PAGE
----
[¶11] The district court addressed the conduct of the parties to the marriage and found " this factor favors Kevin to the limited extent that it applie[s]." The court noted that although " Marie attempts to blame her erratic and destructive behavior on Kevin," she " had these emotional and destructive issues prior to getting married to Kevin" and her conduct " is what bought this marriage to the point of failure." The court further determined " [t]here is not economic wasting that the Court can find from the conduct of either party in this particular case." In addressing the health and physical condition of the parties, the court found " Marie has struggled for many years with psychological problems and will continue to struggle with these emotional problems," but " these problems are not attributable to Kevin." The court found that this factor favored Marie Fugere.

[¶12] It is evident from the district court's decision that the duration of the marriage was a major consideration in dividing the property, and three and one-half years is a short-term marriage. See, e.g., Hoverson, 2013 ND 48, ¶ 10, 828 N.W.2d 510, and cases collected therein. The court explained:

The duration of the marriage is a factor under the Ruff-Fischer Guidelines. As the parties were informed at the outset, this is one of the factors that the Court finds to be most important. The real property was something Kevin brought into this marriage and it would be inequitable to award Marie half of the real property. Further, the appreciated value of the real property had nothing to do with any of Marie's contributions as the property appreciated on its own. The acquisition of the real property acquired by Kevin prior to this marriage should rightfully remain as his property. In addition, the work that was done on the farm and ranch was not something that was equal between the parties as it was primarily Kevin who was responsible for the farm and ranch operation. To the extent that the Court can, the real and personal property that Kevin had

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prior to his marriage to Marie, and its appreciation, will remain as Kevin's.
From the date of marriage until the date of separation, this marriage lasted a total of 44 months. If the Court were to adopt Marie's argument that she is entitled to one-half of the net marital estate, her gain for the 44 months of marriage would be $66,578.00 per month. If the Court went to the fall back argument of Marie that she should [b]e entitled to one-half of the appreciation, her net wind-fall would be $30,560.00 per month. In addition to the foregoing amounts, counsel for Marie then claims that permanent spousal support should be added on top. The position taken by Marie is so far removed from an equitable distribution under the circumstances, that it provides no assistance to the Court in trying to develop some type of equitable distribution. The property of this marital estate, comes solely through the efforts of Kevin all which occurred prior to even having met Marie. Marie did not contribute to the land or its appreciation.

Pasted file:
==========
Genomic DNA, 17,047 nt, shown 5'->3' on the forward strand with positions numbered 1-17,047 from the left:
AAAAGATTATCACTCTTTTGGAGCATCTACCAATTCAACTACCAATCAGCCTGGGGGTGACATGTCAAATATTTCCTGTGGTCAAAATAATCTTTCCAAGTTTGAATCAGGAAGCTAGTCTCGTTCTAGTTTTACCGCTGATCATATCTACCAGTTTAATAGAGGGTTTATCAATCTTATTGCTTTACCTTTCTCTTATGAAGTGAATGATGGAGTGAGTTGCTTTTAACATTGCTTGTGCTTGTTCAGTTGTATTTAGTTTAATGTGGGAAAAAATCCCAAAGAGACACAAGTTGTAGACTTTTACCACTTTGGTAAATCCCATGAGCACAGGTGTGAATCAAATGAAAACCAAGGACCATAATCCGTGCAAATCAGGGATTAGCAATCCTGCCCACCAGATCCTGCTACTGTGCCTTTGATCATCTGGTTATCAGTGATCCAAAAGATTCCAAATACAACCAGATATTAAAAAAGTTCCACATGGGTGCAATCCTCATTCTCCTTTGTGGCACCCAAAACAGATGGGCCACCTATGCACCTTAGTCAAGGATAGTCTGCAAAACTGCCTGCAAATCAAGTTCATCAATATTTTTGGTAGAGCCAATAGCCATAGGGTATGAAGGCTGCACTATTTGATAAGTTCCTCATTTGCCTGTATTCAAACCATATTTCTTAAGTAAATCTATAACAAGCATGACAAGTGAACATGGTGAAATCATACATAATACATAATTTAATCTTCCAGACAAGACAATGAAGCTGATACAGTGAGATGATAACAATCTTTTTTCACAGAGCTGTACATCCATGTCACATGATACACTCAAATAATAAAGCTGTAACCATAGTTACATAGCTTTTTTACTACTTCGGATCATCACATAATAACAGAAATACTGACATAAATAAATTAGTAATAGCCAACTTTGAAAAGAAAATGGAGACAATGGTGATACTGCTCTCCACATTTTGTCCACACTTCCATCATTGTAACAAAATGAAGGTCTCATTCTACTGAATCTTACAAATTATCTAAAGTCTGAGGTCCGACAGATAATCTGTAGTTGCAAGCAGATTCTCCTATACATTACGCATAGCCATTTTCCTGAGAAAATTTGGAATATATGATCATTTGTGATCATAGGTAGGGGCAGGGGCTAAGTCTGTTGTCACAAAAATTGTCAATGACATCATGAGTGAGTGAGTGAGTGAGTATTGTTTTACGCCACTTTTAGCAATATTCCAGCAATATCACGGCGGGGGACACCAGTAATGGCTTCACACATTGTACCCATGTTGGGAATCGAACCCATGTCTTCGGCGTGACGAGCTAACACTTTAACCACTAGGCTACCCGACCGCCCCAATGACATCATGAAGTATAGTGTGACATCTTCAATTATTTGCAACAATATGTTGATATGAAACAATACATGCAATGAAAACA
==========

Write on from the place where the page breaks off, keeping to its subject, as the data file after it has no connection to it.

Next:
. . . .
The concern that the Court has deals with how to compensate Marie for having left her employment. Marie did contribute in assisting with the housekeeping and to some extent the farm/ranch operation. Kevin did receive the benefit of the labors of Marie in taking care of the house as well her helping to the extent that she could in the farm/ranch operation. Marie gave up an approximately $60,000.00 a year job and as the Court has already indicated, she was primarily responsible for the decision to leave that job. Nevertheless, the Court would compensate her at the rate of $30,000.00 per year for the three-and-a-half year marriage, resulting in $105,000.00 to be paid by Kevin to Marie within 90 days of the date of the Judgment in this particular matter. This amount to be reduced by any lump sum amounts paid by Kevin to Marie for her costs in attorney's fees associated with this particular case and referenced in prior Orders.

[¶13] The district court proceeded to address spousal support, which must be considered together with property division. See, e.g., Mertz v. Mertz, 2015 ND 13, ¶ 27, 858 N.W.2d 292. The court said: